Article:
tonnes to avert the crisis, it inhumanly and selfishly refuses for anyone
else with the capacity to bring in food.

FZT recognizes and sympathises with the plight of the majority of
Zimbabweans facing starvation and will bring in more maize despite the
regime's attempt to force Zimbabweans to submission by maintaining the GMB
monopoly as the sole company with a permit to import maize.

It is sheer hypocrisy for the government to make a u-turn and allow
genetically modified food which it had previously condemned in the worst
manner, simply to outdo the fact that FTZ had brought in maize.

Clearly the regime has outdone itself in terms of policy failure and at
times employs the most absurd way of dealing with a crisis if Made's going
around the country in a helicopter to assess the food situation is anything
to go by.

This has proven beyond any reasonable doubt that the regime does not have
the interests of the ordinary Zimbabweans at heart, but seeks to meet its
own selfish needs.
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Zim Independent

NY councillors boycott Mugabe reception
Vincent Kahiya
A RECEPTION for President Mugabe organised by New York City councillors last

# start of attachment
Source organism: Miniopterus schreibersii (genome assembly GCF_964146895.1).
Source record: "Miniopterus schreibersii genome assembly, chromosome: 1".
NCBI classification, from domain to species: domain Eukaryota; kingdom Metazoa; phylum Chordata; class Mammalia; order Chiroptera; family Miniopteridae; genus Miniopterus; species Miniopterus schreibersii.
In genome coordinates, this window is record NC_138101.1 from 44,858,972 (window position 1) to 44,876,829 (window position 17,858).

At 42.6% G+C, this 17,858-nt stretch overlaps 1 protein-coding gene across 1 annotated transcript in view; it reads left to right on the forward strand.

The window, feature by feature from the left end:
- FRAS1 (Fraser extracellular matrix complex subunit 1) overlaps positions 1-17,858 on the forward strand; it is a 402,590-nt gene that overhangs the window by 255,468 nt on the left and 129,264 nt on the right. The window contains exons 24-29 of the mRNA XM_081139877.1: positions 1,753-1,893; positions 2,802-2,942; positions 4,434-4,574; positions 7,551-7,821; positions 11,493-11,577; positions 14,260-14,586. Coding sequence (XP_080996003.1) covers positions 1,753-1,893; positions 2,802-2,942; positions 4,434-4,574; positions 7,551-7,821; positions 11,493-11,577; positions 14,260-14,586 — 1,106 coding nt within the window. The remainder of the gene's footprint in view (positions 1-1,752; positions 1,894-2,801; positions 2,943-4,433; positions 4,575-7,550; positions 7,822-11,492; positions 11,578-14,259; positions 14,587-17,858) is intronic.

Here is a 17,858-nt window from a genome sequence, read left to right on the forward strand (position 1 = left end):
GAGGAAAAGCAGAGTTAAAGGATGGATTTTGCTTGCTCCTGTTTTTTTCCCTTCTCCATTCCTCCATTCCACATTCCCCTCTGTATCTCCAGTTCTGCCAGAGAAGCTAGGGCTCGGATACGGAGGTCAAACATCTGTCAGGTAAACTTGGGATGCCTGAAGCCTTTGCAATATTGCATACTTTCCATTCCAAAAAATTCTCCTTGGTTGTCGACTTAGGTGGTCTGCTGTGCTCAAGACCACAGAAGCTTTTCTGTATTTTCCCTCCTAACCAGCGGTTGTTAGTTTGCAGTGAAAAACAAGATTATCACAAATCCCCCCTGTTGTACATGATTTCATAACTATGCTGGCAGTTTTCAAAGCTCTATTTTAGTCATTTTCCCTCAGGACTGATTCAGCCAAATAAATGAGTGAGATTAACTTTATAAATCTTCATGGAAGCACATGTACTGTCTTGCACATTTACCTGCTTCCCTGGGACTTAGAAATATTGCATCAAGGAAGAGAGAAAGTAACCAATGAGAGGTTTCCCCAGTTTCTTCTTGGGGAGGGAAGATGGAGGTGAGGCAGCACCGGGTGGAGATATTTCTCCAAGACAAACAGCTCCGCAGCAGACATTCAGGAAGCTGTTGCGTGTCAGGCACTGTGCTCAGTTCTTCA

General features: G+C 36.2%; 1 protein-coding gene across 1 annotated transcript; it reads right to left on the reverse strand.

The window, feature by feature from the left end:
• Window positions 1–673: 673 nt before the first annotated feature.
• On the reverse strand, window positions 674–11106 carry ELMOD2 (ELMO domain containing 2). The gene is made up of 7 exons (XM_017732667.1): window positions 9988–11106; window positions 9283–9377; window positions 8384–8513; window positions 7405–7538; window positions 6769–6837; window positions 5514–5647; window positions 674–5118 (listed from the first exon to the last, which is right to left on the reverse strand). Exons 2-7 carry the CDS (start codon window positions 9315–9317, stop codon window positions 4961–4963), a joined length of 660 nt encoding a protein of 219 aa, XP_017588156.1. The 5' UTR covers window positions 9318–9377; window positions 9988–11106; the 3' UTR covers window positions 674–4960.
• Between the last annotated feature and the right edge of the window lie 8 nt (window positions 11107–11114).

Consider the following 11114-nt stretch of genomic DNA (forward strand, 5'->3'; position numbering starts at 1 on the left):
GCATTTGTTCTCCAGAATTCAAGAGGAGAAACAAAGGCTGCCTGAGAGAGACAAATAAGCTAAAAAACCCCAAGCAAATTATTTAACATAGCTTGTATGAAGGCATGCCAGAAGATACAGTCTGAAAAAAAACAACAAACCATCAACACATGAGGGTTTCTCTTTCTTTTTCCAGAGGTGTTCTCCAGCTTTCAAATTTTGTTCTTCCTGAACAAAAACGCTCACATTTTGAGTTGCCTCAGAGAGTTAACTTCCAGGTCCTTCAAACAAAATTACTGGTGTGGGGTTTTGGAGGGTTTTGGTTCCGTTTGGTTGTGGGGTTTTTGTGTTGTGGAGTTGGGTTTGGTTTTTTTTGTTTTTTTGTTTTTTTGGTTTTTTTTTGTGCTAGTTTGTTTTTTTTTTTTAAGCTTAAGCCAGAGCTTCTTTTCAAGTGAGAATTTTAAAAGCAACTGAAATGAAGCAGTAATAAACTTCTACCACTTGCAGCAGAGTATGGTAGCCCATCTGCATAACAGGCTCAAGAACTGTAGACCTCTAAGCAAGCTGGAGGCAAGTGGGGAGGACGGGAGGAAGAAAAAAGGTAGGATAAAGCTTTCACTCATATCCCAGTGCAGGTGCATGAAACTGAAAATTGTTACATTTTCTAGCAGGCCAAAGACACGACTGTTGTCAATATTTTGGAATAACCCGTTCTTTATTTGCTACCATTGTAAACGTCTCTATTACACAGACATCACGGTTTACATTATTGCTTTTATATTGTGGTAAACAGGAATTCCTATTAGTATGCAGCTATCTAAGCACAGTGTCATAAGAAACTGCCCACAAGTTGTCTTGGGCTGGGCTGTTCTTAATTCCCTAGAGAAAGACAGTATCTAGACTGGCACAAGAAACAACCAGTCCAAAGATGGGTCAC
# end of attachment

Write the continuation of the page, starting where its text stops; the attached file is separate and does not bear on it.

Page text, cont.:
week was boycotted by the mayor and other senior officials. At the same time
it has emerged that some of Mugabe's American supporters have an unsavoury

In an attempt to score a diplomatic coup, Mugabe used his trip to New York
last week to meet with the Black Caucus in the New York city council. This,
however, backfired when Mayor Michael Bloom-berg, Council Speaker Gifford
Miller and many other council members and city officials steered clear of
the event in protest at what they called Mugabe's "deeply troubling" human
rights record.

The New York Times reported that Mugabe was invited to City Hall by
councillor Charles Barron of Brooklyn and was greeted by about a dozen
council members, mostly members of the Black and Hispanic Caucus.

It emerged this week that many of the groups expressing support for Mugabe
are fringe extremists with no significant following. Two of his most notable
supporters, Coltrane Chi-murenga and Viola Plummer, together with six
others, were reportedly arrested in October 1984 and charged with conspiring
to commit prison breakouts and armed robberies and possessing weapons and
explosives. They were acquitted in August 1985. Nine people were jailed for
refusing to serve on a grand jury in connection with the case.

Political analysts this week said it was becoming difficult for Zimbabwe to